Norman he had found and accepted Christ. The following week, Norman sold his personal stereo system and gave the money to The Trinity Pentecostal Church on Haver Street.
Almost immediately two things happened that persuaded
him the right choice had been made, or rather, that Christ had
made it for him.
The first was when a chain of seven nightclubs
decided to use The Sonic Boom as their supplier of high-end stereo and sound equipment.
This in itself provided enough
profit for Norman to cover the balloon payment and finish the renovations.
The following day the bank agreed to defer his
payment for another month. Before the end of that month, Norman sold The Sonic Boom, while it was still showing a good profit.
He was going to take
the money and invest it in a real estate development.
decision came to him late one night during a particularly severe episode of insomnia.
While staring at the pulsing corpuscle of
his window, Norman heard Christ tell him to buy an apartment building and convert it to an extended-care facility. ***
March 22, 1975
San Rafael, Mexico
Barry Rogers dug his heel into the sand and kicked out with his leg.
The hammock swung in a long, lazy arc.
He looked out
over the Sea of Cortez and saw the broad glowing brushstrokes that signaled the dawn.
A brown pelican in silhouette jack-
knifed its wings into the water.
After a short struggle, the
great bird beat slowly upward into the air, jerking back its head and neck.
The running lights of two shrimp boats quietly
moved from the marina entrance and softly rumbled toward distant harvests.
reflections on the water, Barry dropped his legs out of the hammock and sat up.
He glanced over his shoulder at the top of
the mountain that rose a thousand feet from the shoulder of the road.
On the ragged edge of the summit a perfectly formed
crucifix flared in the new sunlight. Barry's eyes.
Its fierce intensity hurt
Who the hell would carry that much steel up the
side of a mountain, he wondered. be a mule for a symbol?
And why would he voluntarily
Barry made a mental note to climb the
mountain after breakfast and discover the answer. Gary and Daggot, two threadbare college students who had picked up Barry hitchhiking outside of Phoenix, made mournful sounds from underneath their camperized breadtruck.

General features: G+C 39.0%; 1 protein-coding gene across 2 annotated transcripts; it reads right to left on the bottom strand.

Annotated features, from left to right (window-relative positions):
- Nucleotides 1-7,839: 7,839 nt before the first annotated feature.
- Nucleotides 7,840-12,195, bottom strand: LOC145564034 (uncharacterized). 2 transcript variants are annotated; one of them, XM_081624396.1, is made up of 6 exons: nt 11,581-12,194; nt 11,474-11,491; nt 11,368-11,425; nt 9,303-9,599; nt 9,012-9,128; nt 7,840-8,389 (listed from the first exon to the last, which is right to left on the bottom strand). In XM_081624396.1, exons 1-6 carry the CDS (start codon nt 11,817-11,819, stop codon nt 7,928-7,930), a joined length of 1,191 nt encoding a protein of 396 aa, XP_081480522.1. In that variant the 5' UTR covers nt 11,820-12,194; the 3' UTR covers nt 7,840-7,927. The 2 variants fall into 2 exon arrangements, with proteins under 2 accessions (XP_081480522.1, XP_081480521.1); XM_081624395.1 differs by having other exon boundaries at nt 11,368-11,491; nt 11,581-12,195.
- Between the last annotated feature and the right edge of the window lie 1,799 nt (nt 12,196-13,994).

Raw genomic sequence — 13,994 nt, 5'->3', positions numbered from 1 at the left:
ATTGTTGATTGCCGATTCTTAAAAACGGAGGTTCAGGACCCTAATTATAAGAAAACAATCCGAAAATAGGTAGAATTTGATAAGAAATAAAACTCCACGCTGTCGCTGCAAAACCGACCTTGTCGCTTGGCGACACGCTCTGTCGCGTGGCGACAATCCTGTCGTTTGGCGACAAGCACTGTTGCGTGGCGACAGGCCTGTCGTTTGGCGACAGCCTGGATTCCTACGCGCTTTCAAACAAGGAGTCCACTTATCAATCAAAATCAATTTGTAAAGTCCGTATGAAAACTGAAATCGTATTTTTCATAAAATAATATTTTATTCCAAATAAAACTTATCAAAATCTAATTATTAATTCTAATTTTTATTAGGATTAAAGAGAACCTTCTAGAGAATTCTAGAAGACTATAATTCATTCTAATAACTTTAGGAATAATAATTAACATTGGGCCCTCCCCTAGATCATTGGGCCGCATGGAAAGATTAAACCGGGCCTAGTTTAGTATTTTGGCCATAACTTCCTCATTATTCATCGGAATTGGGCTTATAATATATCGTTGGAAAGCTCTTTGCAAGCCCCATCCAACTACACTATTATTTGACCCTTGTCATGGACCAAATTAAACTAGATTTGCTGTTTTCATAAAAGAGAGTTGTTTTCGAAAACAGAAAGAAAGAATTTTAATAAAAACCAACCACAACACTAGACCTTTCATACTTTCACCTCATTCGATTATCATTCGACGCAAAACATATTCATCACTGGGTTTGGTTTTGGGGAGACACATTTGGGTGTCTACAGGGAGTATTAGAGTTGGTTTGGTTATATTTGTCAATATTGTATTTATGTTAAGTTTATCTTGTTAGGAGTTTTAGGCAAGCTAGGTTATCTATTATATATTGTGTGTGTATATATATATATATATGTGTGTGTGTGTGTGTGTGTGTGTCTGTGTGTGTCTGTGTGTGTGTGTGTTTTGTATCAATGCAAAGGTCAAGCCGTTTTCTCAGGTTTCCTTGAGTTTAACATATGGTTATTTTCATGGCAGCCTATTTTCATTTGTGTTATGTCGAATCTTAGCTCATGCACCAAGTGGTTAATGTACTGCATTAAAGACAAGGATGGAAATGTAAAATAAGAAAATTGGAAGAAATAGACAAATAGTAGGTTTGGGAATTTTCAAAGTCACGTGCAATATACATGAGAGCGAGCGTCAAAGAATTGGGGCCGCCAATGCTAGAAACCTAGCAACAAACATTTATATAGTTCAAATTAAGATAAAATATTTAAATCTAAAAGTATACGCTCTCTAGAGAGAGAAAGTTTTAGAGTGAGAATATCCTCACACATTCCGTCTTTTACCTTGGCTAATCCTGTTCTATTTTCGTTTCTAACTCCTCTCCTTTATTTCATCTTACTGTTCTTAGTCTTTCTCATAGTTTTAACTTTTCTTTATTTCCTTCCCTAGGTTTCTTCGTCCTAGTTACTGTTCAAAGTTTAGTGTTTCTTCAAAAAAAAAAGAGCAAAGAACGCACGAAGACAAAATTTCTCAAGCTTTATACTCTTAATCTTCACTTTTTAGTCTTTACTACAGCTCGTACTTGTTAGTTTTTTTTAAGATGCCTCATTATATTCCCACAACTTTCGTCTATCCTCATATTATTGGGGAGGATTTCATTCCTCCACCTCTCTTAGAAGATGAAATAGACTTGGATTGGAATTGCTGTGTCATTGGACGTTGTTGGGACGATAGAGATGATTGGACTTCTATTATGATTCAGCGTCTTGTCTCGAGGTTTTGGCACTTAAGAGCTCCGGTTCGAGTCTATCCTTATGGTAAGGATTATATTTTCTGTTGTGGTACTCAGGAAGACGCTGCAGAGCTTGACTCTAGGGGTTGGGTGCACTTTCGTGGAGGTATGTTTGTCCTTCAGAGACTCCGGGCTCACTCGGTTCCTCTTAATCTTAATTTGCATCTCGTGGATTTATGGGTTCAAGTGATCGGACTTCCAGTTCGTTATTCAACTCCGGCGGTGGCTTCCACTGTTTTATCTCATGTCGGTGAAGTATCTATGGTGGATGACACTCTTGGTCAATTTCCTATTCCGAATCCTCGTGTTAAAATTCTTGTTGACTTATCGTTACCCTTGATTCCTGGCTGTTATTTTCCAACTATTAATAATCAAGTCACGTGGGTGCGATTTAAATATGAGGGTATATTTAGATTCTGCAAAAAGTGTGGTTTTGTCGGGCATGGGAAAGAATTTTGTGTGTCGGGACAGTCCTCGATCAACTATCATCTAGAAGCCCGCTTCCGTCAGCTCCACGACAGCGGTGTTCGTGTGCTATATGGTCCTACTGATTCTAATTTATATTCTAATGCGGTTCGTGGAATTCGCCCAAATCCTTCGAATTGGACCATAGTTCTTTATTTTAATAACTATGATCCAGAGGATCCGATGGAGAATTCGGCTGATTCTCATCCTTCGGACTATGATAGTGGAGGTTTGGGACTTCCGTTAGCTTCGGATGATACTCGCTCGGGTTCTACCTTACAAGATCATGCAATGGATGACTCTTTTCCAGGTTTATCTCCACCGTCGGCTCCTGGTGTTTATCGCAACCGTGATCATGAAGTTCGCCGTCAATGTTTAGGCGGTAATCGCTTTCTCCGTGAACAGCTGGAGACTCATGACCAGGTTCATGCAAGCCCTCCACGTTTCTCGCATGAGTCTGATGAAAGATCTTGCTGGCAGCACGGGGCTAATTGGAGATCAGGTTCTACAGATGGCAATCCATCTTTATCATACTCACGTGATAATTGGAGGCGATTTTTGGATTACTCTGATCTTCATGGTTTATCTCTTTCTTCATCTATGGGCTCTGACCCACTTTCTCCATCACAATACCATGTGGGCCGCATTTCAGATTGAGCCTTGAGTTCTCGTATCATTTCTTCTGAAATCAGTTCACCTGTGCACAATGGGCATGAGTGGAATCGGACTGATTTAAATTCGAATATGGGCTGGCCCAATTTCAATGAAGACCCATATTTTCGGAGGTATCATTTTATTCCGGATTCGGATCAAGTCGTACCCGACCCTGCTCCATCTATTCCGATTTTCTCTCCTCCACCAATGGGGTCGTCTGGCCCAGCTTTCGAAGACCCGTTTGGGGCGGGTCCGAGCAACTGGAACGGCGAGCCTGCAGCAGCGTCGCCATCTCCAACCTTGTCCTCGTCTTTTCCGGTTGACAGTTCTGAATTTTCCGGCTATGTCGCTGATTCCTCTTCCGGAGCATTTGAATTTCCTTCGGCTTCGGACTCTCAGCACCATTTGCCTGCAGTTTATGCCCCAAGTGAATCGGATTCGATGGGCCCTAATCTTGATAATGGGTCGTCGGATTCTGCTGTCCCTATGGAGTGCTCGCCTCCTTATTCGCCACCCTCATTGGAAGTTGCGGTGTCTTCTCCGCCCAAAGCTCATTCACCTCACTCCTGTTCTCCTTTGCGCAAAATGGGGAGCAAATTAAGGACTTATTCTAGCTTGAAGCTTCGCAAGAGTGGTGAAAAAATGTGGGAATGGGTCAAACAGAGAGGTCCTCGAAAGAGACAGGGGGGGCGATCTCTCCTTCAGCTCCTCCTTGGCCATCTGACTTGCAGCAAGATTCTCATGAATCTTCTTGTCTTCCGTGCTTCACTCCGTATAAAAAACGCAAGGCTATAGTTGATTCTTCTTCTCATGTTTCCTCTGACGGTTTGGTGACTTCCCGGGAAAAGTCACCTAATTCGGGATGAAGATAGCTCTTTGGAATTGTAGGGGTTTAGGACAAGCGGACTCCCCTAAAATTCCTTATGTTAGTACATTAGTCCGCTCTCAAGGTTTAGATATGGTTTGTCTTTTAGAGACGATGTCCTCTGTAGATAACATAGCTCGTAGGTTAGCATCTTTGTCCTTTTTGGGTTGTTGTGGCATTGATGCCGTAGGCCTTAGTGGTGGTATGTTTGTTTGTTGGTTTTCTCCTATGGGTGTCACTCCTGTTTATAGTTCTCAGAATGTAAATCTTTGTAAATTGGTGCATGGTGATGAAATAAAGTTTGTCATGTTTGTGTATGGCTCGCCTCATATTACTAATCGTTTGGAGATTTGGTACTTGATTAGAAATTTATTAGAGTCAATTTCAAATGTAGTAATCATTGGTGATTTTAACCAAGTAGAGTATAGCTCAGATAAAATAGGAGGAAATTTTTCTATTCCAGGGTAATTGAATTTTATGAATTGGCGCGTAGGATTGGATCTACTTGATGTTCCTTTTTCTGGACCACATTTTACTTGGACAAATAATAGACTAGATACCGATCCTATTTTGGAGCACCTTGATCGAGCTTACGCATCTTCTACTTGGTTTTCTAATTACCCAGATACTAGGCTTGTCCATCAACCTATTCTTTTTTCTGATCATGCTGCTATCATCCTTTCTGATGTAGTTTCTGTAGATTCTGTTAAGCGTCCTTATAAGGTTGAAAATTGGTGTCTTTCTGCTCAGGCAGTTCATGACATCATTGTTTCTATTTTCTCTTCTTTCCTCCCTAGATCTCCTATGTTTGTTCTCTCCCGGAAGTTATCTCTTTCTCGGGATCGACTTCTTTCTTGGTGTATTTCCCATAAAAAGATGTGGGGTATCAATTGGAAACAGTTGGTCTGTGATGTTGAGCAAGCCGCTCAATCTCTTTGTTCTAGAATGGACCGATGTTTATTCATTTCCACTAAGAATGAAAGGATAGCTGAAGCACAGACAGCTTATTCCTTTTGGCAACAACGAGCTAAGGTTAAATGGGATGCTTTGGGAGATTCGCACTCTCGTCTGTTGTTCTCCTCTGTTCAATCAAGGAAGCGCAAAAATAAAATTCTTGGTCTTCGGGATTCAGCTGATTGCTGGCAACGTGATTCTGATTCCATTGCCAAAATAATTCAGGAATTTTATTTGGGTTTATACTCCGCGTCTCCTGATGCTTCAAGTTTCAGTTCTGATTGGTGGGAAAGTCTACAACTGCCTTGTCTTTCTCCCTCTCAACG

crawled under the truck in the middle of the night because it was too warm to sleep inside it. "They should change the name of that stuff to ta-kill-ya," complained Daggot, trying to glimpse the end of his tongue while pressing a hand against his forehead. "Now I know where California dumps its nuclear waste," Gary moaned.
"--- in tequila vats".
"Well, you guys insisted on drinking the cheap stuff." The two students turned in the direction of Barry's voice. "Hey, where'd you get the hammock?" said Daggot, squinting against the sunrise. "Beach vendor," explained Barry.
up and shook his legs to loosen the joints.
"Brings back a lot
of fetal memories," he added. "Speaking of fetal, what's for breakfast?" inquired Gary, whose sense of humor was a delightful enigma to Barry.
"Get some coffee on the Coleman," suggested Barry.
like an inside-out catfish." I'll whip up a batch of pancakes." "We got no syrup," said Gary. "We've got jam." The climb up the mountain was deceptively difficult.
had appeared to be a solid ridge from the ground was in reality a scree of loose rocks and stones. ridge wasnâ€™t an alternative.
Venturing away from the
The slope was covered with sandy
dirt that made Barry's running shoes feel like ice skates. It
approached the cross from a sharp angle and noticed it was made from
planted in a shallow lump of concrete under a wreathe of stones. The east side of the cross surprised him.
It was fish-scaled
with flattened tin cans nailed to the wood.
The thing looked
shoddy and cheap, the perfect antithesis of the brightly burning sword of light Barry had witnessed from the ground. He sat on the mountaintop beside the cross, facing the Sea of Cortez.
The gulf was beautiful, the color of a newborn
baby's eyes, and joined the sky at a line so straight its memory had convinced mankind of the world's flatness for ten thousand years.
The town of San Rafael spread out on his right. An apron
of blonde sand stretched around the bay and disappeared beyond a remote
chainmail and moved with the long musculature of the waves. There was something about the color of the sea and the dance of light across its surface, a kind of deep pattern that
rose up in layers of meaning, worming into the logos of Barry’s thoughts.
It was as if a memory stirred, but with no past
experience to give it a face. matter
The feeling itself didn’t seem to
Some small part of his mind noted this with detached
And then the interest was gone and there was nothing.
stillness, an imperturbable silence. Moments later, or perhaps an eternity, Barry’s mind began to stir.
But before he could become aware of himself again, he
experienced a profound sense of emptiness, a feeling of perfect nothingness.